Gemma: What do you like best to write?
Monique: Anything that feels new.
Gemma: When you get an idea for a story, what comes to mind first, the plot or the character(s)? Or does it vary from story to story?
Monique: Story ideas are a combination of plot, characters, setting, and mood for me; even at inception they form a sort of blurred painting in my mind. But, usually, the spur that gets me excited to write the story is the engine: the plot concept.
Gemma: I love the “blurred painting” analogy! Plot is often what comes to me first, and spurs me to write, too. Do you tend to know the ending when you start writing?
Monique: Never. Sometimes I think I have an inkling, but I am always wrong. [laughter]
Gemma: Is there a place that you’ve lived (or visited) that most influences your writing?
Monique: I think living in so many places has influenced my writing more than any one place in particular.
Gemma: What are some of the places you’ve lived?
Monique: Massachusetts, Connecticut, Pennsylvania, California, Louisiana, Texas, Colorado, and Arizona – But before you gasp at so many moves, let me explain, I married a Marine some 14 years ago. He’s retired now but we moved every three years for awhile there based on his assignments.
Gemma: What are you working on now?
Monique: A few things are in progress… a few new flash fiction stories… a few new poems. I have a process where I get multiple things started, then edit, change, edit, change, edit until they feel done.
Gemma: I admire your ability to work on more than one thing at a time! Readers can find one of your recent works, The Now, on Typishly. I really liked how swiftly I was immersed in that new world, and the tense journey you took readers on.
Monique: Thank you. I had a weird sense of fun writing The Now, I felt immersed in that world and like I was seeing it rather than “inventing” it. That story really came alive almost movie-like in my mind when I was writing it and it was such a cool journey for me.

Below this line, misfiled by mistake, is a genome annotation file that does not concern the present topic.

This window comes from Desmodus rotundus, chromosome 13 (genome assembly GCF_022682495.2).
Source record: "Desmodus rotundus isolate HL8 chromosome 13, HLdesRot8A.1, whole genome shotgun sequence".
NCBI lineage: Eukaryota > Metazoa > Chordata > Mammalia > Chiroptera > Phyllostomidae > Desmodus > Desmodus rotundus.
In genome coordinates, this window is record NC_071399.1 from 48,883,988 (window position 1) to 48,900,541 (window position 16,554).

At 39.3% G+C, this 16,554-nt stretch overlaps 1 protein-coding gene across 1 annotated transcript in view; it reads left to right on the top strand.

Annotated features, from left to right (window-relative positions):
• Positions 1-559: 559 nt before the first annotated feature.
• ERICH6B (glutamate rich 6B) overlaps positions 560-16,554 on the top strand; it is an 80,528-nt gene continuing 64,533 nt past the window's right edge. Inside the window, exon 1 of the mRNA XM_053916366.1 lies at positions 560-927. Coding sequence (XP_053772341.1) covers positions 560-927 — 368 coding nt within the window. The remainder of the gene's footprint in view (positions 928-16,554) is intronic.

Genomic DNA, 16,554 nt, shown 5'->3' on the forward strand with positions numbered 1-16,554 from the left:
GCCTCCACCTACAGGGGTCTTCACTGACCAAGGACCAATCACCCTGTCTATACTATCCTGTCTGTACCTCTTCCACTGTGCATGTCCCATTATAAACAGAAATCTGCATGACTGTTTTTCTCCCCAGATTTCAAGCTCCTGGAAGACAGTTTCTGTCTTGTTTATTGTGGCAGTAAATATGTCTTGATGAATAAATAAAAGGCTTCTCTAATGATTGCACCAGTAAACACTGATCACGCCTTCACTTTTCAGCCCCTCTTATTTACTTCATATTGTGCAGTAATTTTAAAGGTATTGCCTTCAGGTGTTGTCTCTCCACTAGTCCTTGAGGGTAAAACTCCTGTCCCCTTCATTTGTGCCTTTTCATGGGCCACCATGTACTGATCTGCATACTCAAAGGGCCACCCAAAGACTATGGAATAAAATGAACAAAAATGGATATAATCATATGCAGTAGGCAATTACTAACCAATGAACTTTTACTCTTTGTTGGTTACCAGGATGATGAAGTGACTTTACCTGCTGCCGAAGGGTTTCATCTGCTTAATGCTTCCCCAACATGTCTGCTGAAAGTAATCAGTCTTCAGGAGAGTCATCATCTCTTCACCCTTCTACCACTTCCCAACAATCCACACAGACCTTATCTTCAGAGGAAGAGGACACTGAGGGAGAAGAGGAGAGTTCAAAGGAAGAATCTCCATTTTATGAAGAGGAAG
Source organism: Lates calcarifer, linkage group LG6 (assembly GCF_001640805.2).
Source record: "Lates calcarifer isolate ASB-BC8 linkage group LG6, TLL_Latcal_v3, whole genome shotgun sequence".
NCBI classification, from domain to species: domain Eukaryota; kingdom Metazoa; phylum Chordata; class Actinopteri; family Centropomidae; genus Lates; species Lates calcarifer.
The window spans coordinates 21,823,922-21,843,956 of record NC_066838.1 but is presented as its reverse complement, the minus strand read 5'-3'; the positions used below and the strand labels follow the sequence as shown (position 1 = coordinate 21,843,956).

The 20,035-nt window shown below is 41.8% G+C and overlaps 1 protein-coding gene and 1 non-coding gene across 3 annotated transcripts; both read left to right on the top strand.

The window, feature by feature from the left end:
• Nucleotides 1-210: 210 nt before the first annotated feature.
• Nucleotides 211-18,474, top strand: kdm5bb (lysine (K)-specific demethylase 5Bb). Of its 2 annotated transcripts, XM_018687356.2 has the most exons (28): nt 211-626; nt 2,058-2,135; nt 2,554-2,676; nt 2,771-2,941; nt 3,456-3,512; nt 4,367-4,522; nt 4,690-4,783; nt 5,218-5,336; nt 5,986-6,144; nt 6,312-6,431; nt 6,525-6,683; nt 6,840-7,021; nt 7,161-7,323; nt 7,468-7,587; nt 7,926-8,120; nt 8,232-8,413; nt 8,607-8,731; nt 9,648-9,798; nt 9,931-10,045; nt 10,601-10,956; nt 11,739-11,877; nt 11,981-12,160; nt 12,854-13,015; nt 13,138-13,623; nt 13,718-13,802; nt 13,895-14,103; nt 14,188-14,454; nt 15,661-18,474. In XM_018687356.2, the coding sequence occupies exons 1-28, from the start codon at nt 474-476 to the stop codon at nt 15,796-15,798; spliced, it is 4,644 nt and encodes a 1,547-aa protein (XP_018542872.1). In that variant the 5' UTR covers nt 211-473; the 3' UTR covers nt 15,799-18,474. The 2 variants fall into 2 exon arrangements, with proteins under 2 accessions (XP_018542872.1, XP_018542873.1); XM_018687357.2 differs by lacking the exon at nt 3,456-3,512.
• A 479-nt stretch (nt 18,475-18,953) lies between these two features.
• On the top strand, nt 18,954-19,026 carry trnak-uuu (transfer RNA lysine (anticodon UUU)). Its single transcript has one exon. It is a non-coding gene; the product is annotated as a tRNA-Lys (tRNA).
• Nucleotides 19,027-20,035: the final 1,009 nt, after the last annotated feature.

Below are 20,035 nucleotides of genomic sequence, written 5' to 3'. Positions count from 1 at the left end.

Gemma: That is cool! And I think it shows in the story. How can readers connect with you and find out more about your work?
Monique: The best way is through my website or email.
My favorite gifts to give are books. If you’re like me (and also haven’t finished your gift buying yet), I have some books to recommend. Many of these I have already given as gifts, or would happily give, and some are current favorites of mine.* Of course, you can always give them to yourself anytime of year!
As a gift to your community, buy books from your local bookstore if you can! If you can’t visit a store in person, you can order online from many independent bookstores as well as Barnes & Noble.
For picture book lovers and readers: Imagine! by Raúl Colón. A story told in the luminous illustrations of Raúl Colón, about a boy who goes to a museum where people from the artwork leap out to interact with him.
A Time Traveler’s Theory of Relativity by Nicole Valentine. The poignant story of a boy who discovers the mind-boggling fact that his family are time-travelers, while dealing with the loss of family members. It’s about family, friends, adventure, grief, and the love that changes everything; it truly touched me.
For fans of fantasy, young adult and older:
Prince of Shadows by Rachel Caine. A captivating take on Romeo and Juliet’s story, as seen from the characters in the shadows, with magical underpinnings.
Running Wild Novella Anthology Volume 3 edited by Lisa Diane Kastner. I’d buy this for the story “Broken Soul to Broken Soul” alone; a story about ‘Two souls, two traumas, one path to healing … love.’ [Full disclosure: I haven’t read all the other stories yet – it just came out this month!]
Season of Hope by Laura Nelson Selinsky. Can two new adults with big responsibilities find holiday happiness at the end of their struggles? Find out in this heartwarming Romance novella.
Strife and Harmony ed. by Dixianne Hallaj and D.J. Stevenson. Strife, doubt, & suspicion — heroic (and not-so-heroic) characters search for harmony in this international anthology. Especially read the exploits of Sippy and Algernon Moynihan, two characters I’ve met and am quite fond of.
Legendary by Amelia Kibbie. I fell in love with the short story that predates this novel – about two boys in England, struggling with bullies and the perils of WWII England; Kirkus Review calls the novel (set years after the short story) “A rousing story of love and sacrifice.”
And in honor of the very soul and heart of Christmas, A Vine-Ripened Life by Stanly D. Gale, a thoughtful and thought-provoking meditation on and exploration of the great fruits of grace.
However you observe this season, may you celebrate the light, and share it.
* where the picture quality is questionable, it’s because it’s of my own treasured copies.